Instead of discharging the huge amount of cold energy — which is produced during LNG vaporization and distribution — into the ocean, the company has decided to utilize it for aquaculture within the terminal, turning what was once considered waste into a valuable resource.
Similar to a marine aquarium, a total of 1,000 kilograms of red snappers and lobsters, among others, are raised in the cold water within the terminal, one of the largest LNG receiving stations in China.
Tests have shown that the fishes meet the requirements of various physiological indicators, said the company.
While cold energy has in the past been applied to low-temperature power generation and refrigerated storage, CNOOC has been the first to start aquatic cultivation through LNG cold energy, marking a new step in the construction of modern “ocean ranches” in the domestic LNG industry, said Li Ziyue, an analyst with BloombergNEF.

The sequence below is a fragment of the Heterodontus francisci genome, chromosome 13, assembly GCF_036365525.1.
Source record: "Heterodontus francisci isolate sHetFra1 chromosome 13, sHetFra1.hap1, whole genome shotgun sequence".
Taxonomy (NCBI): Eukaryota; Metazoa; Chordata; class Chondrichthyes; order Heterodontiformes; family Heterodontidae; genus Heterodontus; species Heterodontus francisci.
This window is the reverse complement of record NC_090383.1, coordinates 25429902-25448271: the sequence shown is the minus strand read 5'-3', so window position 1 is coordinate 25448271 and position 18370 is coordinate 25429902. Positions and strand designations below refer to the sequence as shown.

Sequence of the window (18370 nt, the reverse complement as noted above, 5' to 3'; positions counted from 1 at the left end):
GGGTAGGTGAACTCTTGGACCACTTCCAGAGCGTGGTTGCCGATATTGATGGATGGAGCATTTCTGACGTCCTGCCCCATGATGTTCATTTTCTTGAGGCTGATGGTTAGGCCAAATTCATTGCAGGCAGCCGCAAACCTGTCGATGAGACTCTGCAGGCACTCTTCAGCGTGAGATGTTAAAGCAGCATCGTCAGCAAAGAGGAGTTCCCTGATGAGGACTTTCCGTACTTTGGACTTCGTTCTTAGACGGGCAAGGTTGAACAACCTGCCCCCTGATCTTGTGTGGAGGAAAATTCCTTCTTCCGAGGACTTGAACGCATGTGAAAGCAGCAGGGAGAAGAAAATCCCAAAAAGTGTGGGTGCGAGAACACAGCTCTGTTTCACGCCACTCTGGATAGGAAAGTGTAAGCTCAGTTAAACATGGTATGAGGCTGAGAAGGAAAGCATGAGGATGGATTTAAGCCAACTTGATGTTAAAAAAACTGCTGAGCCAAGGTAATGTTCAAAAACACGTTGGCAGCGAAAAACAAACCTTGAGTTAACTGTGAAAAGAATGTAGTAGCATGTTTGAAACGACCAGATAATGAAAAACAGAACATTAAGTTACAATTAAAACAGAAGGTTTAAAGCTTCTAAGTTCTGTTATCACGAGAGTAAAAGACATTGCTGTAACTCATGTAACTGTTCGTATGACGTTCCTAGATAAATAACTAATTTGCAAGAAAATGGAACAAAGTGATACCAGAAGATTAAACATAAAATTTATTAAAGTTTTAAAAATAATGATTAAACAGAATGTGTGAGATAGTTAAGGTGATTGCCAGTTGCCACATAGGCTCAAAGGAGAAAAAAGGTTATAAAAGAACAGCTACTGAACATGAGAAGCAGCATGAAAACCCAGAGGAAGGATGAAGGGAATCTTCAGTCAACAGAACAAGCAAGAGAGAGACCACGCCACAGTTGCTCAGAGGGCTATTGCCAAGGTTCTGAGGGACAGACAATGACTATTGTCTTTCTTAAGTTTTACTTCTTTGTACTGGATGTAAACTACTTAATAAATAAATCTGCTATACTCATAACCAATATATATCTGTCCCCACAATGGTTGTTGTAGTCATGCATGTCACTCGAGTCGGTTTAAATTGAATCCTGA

“During the re-gasification process of LNG, a substantial amount of cold energy is often wasted. If harnessed properly, it can greatly enhance energy efficiency and reduce emissions,” she said. “CNOOC’s innovative approach can both utilize LNG cold energy and revolutionize the aquaculture industry.”
According to CNOOC, the aquaculture experiment focuses on high-value fish species such as grouper and snapper, as well as seafood such as shrimp, crab, and sea cucumber. Its projected annual output is expected to reach 100,000 kilograms.
The use of cold energy in aquaculture is expected to reduce overall costs by 30 percent compared with traditional aquaculture.
With temperature control in aquaculture being a major cost factor, the project will help reduce expenses significantly along with considerable economic benefits, said Cao Yueming, secretary-general of the seed branch of the Shenzhen Fisheries Industry Association.
Lobster is considered a primary focus for cultivation due to its high value and strict environmental requirements.
Currently, lobsters are mainly imported, and the project will help replace high-end seafood imports through local breeding, he said.
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